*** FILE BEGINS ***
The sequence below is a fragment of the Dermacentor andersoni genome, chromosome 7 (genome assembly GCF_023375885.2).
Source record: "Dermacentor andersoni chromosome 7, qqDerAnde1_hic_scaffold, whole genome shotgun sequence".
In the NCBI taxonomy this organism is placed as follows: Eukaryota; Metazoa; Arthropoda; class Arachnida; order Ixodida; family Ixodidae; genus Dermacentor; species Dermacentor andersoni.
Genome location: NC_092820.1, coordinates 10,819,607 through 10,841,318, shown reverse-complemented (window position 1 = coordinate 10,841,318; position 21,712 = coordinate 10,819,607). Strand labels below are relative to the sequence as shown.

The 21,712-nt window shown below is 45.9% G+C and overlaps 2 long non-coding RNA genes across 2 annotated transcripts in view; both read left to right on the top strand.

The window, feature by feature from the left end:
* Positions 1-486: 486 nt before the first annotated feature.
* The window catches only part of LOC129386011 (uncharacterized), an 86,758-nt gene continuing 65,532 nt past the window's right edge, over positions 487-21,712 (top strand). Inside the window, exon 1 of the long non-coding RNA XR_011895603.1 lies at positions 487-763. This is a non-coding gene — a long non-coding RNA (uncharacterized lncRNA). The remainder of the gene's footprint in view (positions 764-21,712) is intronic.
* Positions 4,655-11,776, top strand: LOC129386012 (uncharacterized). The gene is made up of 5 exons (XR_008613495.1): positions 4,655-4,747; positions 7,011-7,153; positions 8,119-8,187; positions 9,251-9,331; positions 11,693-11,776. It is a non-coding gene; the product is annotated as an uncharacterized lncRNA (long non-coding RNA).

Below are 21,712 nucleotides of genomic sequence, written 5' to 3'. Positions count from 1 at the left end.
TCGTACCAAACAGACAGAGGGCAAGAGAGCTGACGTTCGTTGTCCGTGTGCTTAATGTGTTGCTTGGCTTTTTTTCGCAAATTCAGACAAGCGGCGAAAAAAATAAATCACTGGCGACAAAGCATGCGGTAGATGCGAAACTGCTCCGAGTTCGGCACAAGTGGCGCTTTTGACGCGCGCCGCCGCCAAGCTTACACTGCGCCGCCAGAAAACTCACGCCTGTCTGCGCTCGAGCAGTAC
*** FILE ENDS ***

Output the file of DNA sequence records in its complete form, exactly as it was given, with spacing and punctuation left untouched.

The sequence below is a fragment of the Dermacentor andersoni genome, chromosome 7 (genome assembly GCF_023375885.2).
Source record: "Dermacentor andersoni chromosome 7, qqDerAnde1_hic_scaffold, whole genome shotgun sequence".
In the NCBI taxonomy this organism is placed as follows: Eukaryota; Metazoa; Arthropoda; class Arachnida; order Ixodida; family Ixodidae; genus Dermacentor; species Dermacentor andersoni.
Genome location: NC_092820.1, coordinates 10,819,607 through 10,841,318, shown reverse-complemented (window position 1 = coordinate 10,841,318; position 21,712 = coordinate 10,819,607). Strand labels below are relative to the sequence as shown.

The 21,712-nt window shown below is 45.9% G+C and overlaps 2 long non-coding RNA genes across 2 annotated transcripts in view; both read left to right on the top strand.

The window, feature by feature from the left end:
* Positions 1-486: 486 nt before the first annotated feature.
* The window catches only part of LOC129386011 (uncharacterized), an 86,758-nt gene continuing 65,532 nt past the window's right edge, over positions 487-21,712 (top strand). Inside the window, exon 1 of the long non-coding RNA XR_011895603.1 lies at positions 487-763. This is a non-coding gene — a long non-coding RNA (uncharacterized lncRNA). The remainder of the gene's footprint in view (positions 764-21,712) is intronic.
* Positions 4,655-11,776, top strand: LOC129386012 (uncharacterized). The gene is made up of 5 exons (XR_008613495.1): positions 4,655-4,747; positions 7,011-7,153; positions 8,119-8,187; positions 9,251-9,331; positions 11,693-11,776. It is a non-coding gene; the product is annotated as an uncharacterized lncRNA (long non-coding RNA).

Below are 21,712 nucleotides of genomic sequence, written 5' to 3'. Positions count from 1 at the left end.
TCGTACCAAACAGACAGAGGGCAAGAGAGCTGACGTTCGTTGTCCGTGTGCTTAATGTGTTGCTTGGCTTTTTTTCGCAAATTCAGACAAGCGGCGAAAAAAATAAATCACTGGCGACAAAGCATGCGGTAGATGCGAAACTGCTCCGAGTTCGGCACAAGTGGCGCTTTTGACGCGCGCCGCCGCCAAGCTTACACTGCGCCGCCAGAAAACTCACGCCTGTCTGCGCTCGAGCAGTAC